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Brad DeLong writes,

When you ask believers in "recalculation" what pattern of production and trade proved to be unsustainable in 2007, they answer: "building so many houses." When you ask believers why the market economy has been unable to sort out this problem in three years, they answer with nothing--silence. When you say that OK, there were $300 billion of excess houses at the start of 2007 but now construction has been so depressed for so long that there are $1 trillion fewer of houses than trend and why isn't the 2007 pattern of production and trade sustainable again, they answer once again with nothing--silence.

Pointer from Daniel Kuehn.

I am well aware that the current economic slump includes more than just housing. Let us focus on just one example of an industry that is undergoing a severe contractionary adjustment: the legal industry. Many large firms have undertaken massive layoffs, and new law school graduates are having a horrible time finding jobs. How can we explain this?

Here, my thinking is somewhat reminiscent of Leijonhufvud's "corridor" theory. The economy behaves differently inside the corridor than outside the corridor.

Most of the time, individuals and firms are adjustment-averse. Adjustment-aversion is rational in a world that is mostly mean-reverting. If you stand pat in the face of a transitory drop in demand, as a firm you avoid paying excess adjustment costs associated with hiring and training, and as an individual you avoid paying the excess adjustment costs associated with making new investments in human capital.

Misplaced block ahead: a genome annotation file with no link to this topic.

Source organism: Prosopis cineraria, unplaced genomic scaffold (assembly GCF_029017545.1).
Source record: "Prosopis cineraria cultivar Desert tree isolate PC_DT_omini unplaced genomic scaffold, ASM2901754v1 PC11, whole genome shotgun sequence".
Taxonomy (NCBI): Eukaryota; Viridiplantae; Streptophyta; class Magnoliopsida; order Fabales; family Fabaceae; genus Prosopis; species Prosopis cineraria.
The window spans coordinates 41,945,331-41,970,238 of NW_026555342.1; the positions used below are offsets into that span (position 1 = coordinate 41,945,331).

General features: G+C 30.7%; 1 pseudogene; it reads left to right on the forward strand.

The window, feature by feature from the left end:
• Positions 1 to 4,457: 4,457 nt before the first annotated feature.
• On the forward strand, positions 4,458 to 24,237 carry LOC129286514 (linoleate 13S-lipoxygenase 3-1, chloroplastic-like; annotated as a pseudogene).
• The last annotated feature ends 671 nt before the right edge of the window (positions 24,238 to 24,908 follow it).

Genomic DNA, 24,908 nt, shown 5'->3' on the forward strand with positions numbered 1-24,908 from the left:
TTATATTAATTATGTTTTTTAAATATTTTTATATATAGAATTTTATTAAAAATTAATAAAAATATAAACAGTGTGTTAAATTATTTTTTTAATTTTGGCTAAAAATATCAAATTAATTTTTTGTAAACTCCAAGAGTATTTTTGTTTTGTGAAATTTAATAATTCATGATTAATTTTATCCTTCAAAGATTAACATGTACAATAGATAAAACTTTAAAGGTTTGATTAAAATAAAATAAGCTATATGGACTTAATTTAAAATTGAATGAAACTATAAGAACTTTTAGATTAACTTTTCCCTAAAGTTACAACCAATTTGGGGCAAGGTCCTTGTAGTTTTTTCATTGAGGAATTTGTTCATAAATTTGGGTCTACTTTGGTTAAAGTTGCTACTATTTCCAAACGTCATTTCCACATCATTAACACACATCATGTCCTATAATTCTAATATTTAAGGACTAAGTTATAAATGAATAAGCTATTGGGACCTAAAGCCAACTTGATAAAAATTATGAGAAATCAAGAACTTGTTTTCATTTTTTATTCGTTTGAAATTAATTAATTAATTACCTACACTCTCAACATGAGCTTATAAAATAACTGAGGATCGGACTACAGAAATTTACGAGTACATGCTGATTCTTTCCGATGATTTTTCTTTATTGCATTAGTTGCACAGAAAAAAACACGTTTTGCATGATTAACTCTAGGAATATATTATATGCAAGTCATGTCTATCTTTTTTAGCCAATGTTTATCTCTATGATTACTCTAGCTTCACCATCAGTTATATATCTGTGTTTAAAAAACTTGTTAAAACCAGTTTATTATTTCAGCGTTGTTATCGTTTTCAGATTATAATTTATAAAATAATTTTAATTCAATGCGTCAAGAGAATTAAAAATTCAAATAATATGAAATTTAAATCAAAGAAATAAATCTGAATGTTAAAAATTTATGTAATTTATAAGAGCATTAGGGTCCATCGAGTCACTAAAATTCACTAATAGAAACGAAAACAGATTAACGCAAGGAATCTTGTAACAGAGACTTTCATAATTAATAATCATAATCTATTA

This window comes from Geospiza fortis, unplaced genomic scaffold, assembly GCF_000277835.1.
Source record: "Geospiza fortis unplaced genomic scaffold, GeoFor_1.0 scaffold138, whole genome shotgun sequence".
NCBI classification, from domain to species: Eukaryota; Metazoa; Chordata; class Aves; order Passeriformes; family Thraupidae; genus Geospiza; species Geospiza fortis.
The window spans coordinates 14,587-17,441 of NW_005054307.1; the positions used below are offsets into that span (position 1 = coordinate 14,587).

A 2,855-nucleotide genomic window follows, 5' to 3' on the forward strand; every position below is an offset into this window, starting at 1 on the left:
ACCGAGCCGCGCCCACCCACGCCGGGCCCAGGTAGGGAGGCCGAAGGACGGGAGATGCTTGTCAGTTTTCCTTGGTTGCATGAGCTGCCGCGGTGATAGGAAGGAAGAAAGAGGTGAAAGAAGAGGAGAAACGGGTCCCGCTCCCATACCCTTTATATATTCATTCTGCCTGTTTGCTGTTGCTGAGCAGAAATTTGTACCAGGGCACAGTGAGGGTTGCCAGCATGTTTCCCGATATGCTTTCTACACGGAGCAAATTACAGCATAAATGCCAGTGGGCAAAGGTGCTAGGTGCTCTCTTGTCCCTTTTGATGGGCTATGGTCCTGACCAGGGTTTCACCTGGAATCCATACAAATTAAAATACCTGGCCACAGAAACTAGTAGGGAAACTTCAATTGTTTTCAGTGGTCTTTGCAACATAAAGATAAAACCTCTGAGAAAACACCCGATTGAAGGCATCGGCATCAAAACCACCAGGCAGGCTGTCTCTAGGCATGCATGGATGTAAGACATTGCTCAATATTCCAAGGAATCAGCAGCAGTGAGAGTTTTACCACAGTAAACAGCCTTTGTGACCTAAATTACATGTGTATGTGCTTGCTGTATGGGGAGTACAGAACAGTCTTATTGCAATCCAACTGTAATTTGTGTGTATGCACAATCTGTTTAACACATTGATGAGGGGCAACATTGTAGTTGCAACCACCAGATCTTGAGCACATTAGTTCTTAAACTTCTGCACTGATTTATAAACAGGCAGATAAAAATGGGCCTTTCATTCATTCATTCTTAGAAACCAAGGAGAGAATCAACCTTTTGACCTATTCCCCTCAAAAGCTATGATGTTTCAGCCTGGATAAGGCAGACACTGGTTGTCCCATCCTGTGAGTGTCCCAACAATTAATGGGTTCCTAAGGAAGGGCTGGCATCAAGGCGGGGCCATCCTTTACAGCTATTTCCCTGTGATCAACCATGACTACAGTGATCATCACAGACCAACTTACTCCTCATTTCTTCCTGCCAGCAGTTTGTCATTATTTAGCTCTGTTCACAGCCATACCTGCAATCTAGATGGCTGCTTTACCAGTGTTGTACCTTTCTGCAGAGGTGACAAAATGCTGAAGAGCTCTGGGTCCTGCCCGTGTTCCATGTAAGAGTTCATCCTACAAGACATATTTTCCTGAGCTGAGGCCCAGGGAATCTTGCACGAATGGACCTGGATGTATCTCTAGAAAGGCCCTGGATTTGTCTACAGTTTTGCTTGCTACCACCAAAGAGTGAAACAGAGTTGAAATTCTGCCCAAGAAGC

However, the world is not always mean-reverting. There are secular changes taking place as well. In my view, the Internet and globalization have produced a lot of secular change. Because of adjustment-aversion, by 2008 a number of industries, such as the legal industry, had not kept up with these secular changes. Because they had failed to adjust gradually to the underlying technological changes, what we got was a large step adjustment, greatly reducing the size of the legal industry relative to its previous trend. This took place in many other industries as well.

So far, the market has managed to figure out that we do not need so many lawyers. What it has not figured out is where the excess lawyers should go and how to make the transition happen. Again, multiply this out by many sectors, and you get a lot of unemployment.